In heaven then, the devil conceived a bitter resentment that in the garden of Paradise came forth as iniquity, the offspring of malice, the mother of death and of every other misery; all these evils have pride as their first parent. For although it was through the devil’s envy that death entered into the world, every sin has its origin in pride. But what has he gained from it? For you, Lord, are still in our midst, we are called by your name; and the people you have chosen, the Church of the redeemed, cries out: “Your name is oil poured out.” And when I in turn am cast forth, this oil comes pouring after me and upon me, because despite your anger you remember to be merciful. Satan however has gained a hold over all who yield themselves to pride. He has made his realm of this world’s darkness, yet his proud assaults serve but to increase the realm of the humble. While that realm remains his, temporal as it is, he establishes multitudes of the humble on high and eternal thrones. What a happy outcome, that this tyrant who would hammer the humble into subjection, should unwittingly be fashioning their eternal crowns for them. Attacking along every front, he is everywhere forced to yield. For always and everywhere it is God who will judge his people, it is he who will save the children of the needy and crush their oppressors. Always and everywhere he will defend his own, he will drive off their persecutors, take away the scepter that the wicked wield over the virtuous, lest the virtuous in turn should take to evil. A time is coming when he will break the bow completely, shatter the spear and burn the shields with fire. As for you, unhappy one, you set up your seat in the north, a region of cloud and cold; and see! the poor are being raised up from the dust and the needy from the dunghill, that they may be placed among the princes and attain a seat of honor. To your utter frustration you will see that the poor and needy have cause to praise God’s name.

We thank you, Father of orphans and Vindicator of abandoned children, because a mountain fat and fertile has shed its warmth upon us. The heavens have poured down rain at the presence of the God of Sinai. The oil is poured out. There is universal glorification of the Name which Satan envied because it was ours, and we live in its shadow. It is acclaimed, I repeat, in the hearts and words of children; even in the mouths of infants and babes at the breast praise is assured. The wicked one will see this and be filled with fury; an unrelenting fury that will feed the unquenchable fire prepared for him and his ministers. “The zeal of the Lord of hosts will do this.”

How wonderful your love for me, my God, my love! How wonderful your love for me, everywhere mindful of me, everywhere eager for the welfare of one who is needy and poor, protecting him both from the arrogance of men and from the might of evil spirits. Both in heaven and on earth, 0 Lord, you accuse my accusers, you attack my attackers; everywhere you bring help, always you are close to my right hand lest I be disturbed. “I will sing to the Lord as long as I live, I will sing praise to my God while I have being.” How great are his powers, what wonders has he not done! The first and greatest of his achievements is that revealed to me by one initiated to his mysteries, the Virgin Mary: “He has pulled down princes from their thrones and exalted the lowly. The hungry he has filled with good things, the rich sent away empty. “The second you have heard of too, it is like the first: “That those without sight may see, and those with sight turn blind. These two judgments are the poor man’s consolation, they enable him to say: “Remembering your rulings in the past, Lord, I take comfort.”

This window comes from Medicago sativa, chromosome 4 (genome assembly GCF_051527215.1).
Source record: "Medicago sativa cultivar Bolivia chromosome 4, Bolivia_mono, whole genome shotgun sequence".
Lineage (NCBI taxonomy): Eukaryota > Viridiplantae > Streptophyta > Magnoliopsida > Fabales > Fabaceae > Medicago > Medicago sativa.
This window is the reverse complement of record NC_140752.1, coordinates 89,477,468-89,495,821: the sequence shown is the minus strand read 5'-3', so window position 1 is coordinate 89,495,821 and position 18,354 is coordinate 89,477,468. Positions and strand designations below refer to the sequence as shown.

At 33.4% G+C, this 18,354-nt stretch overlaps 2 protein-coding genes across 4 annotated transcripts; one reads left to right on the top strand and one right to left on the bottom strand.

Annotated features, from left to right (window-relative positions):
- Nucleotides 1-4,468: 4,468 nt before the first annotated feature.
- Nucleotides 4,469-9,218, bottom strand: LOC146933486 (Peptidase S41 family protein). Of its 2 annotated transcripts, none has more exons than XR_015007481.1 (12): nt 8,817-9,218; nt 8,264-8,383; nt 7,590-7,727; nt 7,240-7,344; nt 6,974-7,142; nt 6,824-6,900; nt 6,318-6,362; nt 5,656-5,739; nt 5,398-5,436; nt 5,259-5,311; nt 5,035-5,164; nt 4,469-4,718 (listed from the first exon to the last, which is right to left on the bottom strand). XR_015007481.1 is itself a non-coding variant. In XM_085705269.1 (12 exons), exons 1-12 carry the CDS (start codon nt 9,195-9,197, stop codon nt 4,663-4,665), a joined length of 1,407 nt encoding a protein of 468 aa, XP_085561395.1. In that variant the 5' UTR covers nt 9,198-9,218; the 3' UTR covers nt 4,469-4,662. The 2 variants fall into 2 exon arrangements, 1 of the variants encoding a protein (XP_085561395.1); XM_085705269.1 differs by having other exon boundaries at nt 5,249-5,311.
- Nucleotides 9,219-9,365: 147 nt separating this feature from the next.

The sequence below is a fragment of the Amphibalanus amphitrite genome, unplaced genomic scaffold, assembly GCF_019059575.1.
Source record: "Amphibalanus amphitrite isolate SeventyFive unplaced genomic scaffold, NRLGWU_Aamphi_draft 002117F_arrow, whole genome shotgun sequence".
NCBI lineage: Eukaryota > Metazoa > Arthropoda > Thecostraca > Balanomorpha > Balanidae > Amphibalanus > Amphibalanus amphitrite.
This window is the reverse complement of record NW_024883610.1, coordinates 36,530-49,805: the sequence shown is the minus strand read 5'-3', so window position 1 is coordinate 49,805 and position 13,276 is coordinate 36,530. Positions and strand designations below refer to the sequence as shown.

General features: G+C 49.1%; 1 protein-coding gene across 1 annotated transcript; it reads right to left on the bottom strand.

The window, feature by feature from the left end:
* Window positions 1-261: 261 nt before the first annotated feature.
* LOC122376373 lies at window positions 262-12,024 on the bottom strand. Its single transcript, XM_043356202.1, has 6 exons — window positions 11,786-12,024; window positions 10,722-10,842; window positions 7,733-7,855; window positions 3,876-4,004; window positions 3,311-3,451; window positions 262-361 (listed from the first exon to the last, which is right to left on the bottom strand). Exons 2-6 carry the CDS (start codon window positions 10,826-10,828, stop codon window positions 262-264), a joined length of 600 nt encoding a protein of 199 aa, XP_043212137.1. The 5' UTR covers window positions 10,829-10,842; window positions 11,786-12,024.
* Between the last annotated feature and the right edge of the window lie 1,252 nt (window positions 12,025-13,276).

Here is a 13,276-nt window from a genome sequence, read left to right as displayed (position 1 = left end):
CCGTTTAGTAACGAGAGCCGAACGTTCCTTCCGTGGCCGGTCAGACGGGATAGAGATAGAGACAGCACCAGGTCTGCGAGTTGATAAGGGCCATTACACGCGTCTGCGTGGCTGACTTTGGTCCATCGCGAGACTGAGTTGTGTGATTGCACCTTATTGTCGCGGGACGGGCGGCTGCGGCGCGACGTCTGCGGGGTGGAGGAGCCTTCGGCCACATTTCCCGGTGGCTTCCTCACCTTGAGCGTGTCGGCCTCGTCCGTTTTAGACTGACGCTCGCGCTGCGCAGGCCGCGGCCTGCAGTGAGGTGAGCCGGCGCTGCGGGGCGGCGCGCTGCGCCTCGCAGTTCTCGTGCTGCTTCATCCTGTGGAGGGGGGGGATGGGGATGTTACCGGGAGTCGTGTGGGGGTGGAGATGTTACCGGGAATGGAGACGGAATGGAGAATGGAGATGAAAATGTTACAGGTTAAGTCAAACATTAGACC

Let us return now to ourselves, let us examine our paths; and in order to accomplish this in truth, let us invoke the Spirit of truth, let us call to him from the deep into which he has led us, because he leads us on the way by which we discover ourselves, and without him we can do nothing. Nor should we be afraid that he will disdain to come down to us, for the contrary is true: he is displeased if we attempt even the least thing without him. For he is not one “who passes and does not return,” he leads us on from brightness to brightness because he is the Spirit of the Lord. Sometimes he fills us with rapture by communication of his light, sometimes he adapts himself to our weakness and sends beams of light into the dark about us. But whether we are raised above ourselves or left with ourselves, let us stay always in the light, always walk as children of the light. And now that we have passed through the shadow-land of allegories, it is time to explore the great plains of moral truths. Our faith has been strengthened, let our lives reveal its influence; our intellects have been enlightened, let them prescribe the right behavior. For they have sound sense who do this, if they direct their actions and understanding toward the praise and glory of our Lord Jesus Christ, who is blessed for ever.